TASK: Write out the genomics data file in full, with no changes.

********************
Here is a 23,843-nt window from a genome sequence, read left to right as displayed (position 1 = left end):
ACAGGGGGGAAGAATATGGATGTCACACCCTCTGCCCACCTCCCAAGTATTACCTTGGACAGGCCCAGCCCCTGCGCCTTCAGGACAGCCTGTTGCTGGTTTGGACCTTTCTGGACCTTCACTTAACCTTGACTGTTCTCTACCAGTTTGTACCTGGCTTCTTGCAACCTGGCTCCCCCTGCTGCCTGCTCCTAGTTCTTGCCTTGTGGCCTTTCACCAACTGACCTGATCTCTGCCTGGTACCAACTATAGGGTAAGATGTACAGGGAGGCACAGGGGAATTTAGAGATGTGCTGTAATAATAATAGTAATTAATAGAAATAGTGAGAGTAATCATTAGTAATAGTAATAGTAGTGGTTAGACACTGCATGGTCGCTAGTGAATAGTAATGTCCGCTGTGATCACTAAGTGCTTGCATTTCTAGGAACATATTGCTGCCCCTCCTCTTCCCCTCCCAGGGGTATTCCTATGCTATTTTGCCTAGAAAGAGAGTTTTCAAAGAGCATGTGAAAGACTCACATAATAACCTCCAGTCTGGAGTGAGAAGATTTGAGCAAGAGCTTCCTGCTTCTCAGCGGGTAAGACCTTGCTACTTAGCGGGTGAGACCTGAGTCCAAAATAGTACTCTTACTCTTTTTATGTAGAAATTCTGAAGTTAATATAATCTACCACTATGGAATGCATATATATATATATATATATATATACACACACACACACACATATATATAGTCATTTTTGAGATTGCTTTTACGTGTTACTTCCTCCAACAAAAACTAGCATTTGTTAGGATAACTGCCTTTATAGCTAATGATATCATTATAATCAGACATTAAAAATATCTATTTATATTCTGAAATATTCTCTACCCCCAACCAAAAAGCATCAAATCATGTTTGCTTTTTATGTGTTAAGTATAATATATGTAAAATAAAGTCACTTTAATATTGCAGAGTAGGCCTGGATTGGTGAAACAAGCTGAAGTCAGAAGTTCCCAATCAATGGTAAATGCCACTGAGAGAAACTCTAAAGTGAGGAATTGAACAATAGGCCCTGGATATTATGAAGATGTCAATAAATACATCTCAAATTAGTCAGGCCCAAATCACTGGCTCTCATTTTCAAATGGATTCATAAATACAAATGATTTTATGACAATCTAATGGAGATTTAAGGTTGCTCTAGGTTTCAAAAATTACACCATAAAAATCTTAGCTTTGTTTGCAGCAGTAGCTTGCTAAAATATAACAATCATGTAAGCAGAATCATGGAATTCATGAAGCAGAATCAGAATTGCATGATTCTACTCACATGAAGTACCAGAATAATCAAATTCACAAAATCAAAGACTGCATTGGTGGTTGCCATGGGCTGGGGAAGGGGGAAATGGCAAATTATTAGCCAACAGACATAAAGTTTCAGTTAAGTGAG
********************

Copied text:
Here is a 23,843-nt window from a genome sequence, read left to right as displayed (position 1 = left end):
ACAGGGGGGAAGAATATGGATGTCACACCCTCTGCCCACCTCCCAAGTATTACCTTGGACAGGCCCAGCCCCTGCGCCTTCAGGACAGCCTGTTGCTGGTTTGGACCTTTCTGGACCTTCACTTAACCTTGACTGTTCTCTACCAGTTTGTACCTGGCTTCTTGCAACCTGGCTCCCCCTGCTGCCTGCTCCTAGTTCTTGCCTTGTGGCCTTTCACCAACTGACCTGATCTCTGCCTGGTACCAACTATAGGGTAAGATGTACAGGGAGGCACAGGGGAATTTAGAGATGTGCTGTAATAATAATAGTAATTAATAGAAATAGTGAGAGTAATCATTAGTAATAGTAATAGTAGTGGTTAGACACTGCATGGTCGCTAGTGAATAGTAATGTCCGCTGTGATCACTAAGTGCTTGCATTTCTAGGAACATATTGCTGCCCCTCCTCTTCCCCTCCCAGGGGTATTCCTATGCTATTTTGCCTAGAAAGAGAGTTTTCAAAGAGCATGTGAAAGACTCACATAATAACCTCCAGTCTGGAGTGAGAAGATTTGAGCAAGAGCTTCCTGCTTCTCAGCGGGTAAGACCTTGCTACTTAGCGGGTGAGACCTGAGTCCAAAATAGTACTCTTACTCTTTTTATGTAGAAATTCTGAAGTTAATATAATCTACCACTATGGAATGCATATATATATATATATATATATATACACACACACACACACATATATATAGTCATTTTTGAGATTGCTTTTACGTGTTACTTCCTCCAACAAAAACTAGCATTTGTTAGGATAACTGCCTTTATAGCTAATGATATCATTATAATCAGACATTAAAAATATCTATTTATATTCTGAAATATTCTCTACCCCCAACCAAAAAGCATCAAATCATGTTTGCTTTTTATGTGTTAAGTATAATATATGTAAAATAAAGTCACTTTAATATTGCAGAGTAGGCCTGGATTGGTGAAACAAGCTGAAGTCAGAAGTTCCCAATCAATGGTAAATGCCACTGAGAGAAACTCTAAAGTGAGGAATTGAACAATAGGCCCTGGATATTATGAAGATGTCAATAAATACATCTCAAATTAGTCAGGCCCAAATCACTGGCTCTCATTTTCAAATGGATTCATAAATACAAATGATTTTATGACAATCTAATGGAGATTTAAGGTTGCTCTAGGTTTCAAAAATTACACCATAAAAATCTTAGCTTTGTTTGCAGCAGTAGCTTGCTAAAATATAACAATCATGTAAGCAGAATCATGGAATTCATGAAGCAGAATCAGAATTGCATGATTCTACTCACATGAAGTACCAGAATAATCAAATTCACAAAATCAAAGACTGCATTGGTGGTTGCCATGGGCTGGGGAAGGGGGAAATGGCAAATTATTAGCCAACAGACATAAAGTTTCAGTTAAGTGAG